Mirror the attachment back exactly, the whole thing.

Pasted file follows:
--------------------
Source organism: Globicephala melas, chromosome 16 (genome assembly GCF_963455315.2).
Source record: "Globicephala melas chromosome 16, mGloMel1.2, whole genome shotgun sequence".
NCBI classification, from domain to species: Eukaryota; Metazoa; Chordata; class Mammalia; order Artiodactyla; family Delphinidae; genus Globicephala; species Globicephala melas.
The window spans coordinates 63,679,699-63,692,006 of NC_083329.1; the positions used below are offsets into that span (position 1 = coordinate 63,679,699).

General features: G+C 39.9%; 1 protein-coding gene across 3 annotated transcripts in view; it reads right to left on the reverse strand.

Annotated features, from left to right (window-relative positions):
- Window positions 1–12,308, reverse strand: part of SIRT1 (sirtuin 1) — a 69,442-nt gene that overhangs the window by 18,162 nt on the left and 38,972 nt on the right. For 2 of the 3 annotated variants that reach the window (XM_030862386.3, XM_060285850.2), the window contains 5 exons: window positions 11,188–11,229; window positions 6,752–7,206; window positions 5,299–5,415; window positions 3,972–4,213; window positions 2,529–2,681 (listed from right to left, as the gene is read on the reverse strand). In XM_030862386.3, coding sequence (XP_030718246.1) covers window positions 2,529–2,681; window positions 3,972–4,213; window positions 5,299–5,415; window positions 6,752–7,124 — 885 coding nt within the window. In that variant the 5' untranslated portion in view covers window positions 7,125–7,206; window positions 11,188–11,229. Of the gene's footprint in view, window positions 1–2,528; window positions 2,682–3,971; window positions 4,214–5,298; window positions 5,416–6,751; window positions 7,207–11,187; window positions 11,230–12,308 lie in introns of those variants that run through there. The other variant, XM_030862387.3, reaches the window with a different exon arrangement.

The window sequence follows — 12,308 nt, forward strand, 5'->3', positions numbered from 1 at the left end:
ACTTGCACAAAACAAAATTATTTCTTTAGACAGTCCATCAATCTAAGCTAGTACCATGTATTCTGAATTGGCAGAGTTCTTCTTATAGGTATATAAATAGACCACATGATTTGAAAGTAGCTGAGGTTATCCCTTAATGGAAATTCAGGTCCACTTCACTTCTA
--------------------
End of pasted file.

Source organism: Globicephala melas, chromosome 16 (genome assembly GCF_963455315.2).
Source record: "Globicephala melas chromosome 16, mGloMel1.2, whole genome shotgun sequence".
NCBI classification, from domain to species: Eukaryota; Metazoa; Chordata; class Mammalia; order Artiodactyla; family Delphinidae; genus Globicephala; species Globicephala melas.
The window spans coordinates 63,679,699-63,692,006 of NC_083329.1; the positions used below are offsets into that span (position 1 = coordinate 63,679,699).

General features: G+C 39.9%; 1 protein-coding gene across 3 annotated transcripts in view; it reads right to left on the reverse strand.

Annotated features, from left to right (window-relative positions):
- Window positions 1–12,308, reverse strand: part of SIRT1 (sirtuin 1) — a 69,442-nt gene that overhangs the window by 18,162 nt on the left and 38,972 nt on the right. For 2 of the 3 annotated variants that reach the window (XM_030862386.3, XM_060285850.2), the window contains 5 exons: window positions 11,188–11,229; window positions 6,752–7,206; window positions 5,299–5,415; window positions 3,972–4,213; window positions 2,529–2,681 (listed from right to left, as the gene is read on the reverse strand). In XM_030862386.3, coding sequence (XP_030718246.1) covers window positions 2,529–2,681; window positions 3,972–4,213; window positions 5,299–5,415; window positions 6,752–7,124 — 885 coding nt within the window. In that variant the 5' untranslated portion in view covers window positions 7,125–7,206; window positions 11,188–11,229. Of the gene's footprint in view, window positions 1–2,528; window positions 2,682–3,971; window positions 4,214–5,298; window positions 5,416–6,751; window positions 7,207–11,187; window positions 11,230–12,308 lie in introns of those variants that run through there. The other variant, XM_030862387.3, reaches the window with a different exon arrangement.

The window sequence follows — 12,308 nt, forward strand, 5'->3', positions numbered from 1 at the left end:
ACTTGCACAAAACAAAATTATTTCTTTAGACAGTCCATCAATCTAAGCTAGTACCATGTATTCTGAATTGGCAGAGTTCTTCTTATAGGTATATAAATAGACCACATGATTTGAAAGTAGCTGAGGTTATCCCTTAATGGAAATTCAGGTCCACTTCACTTCTA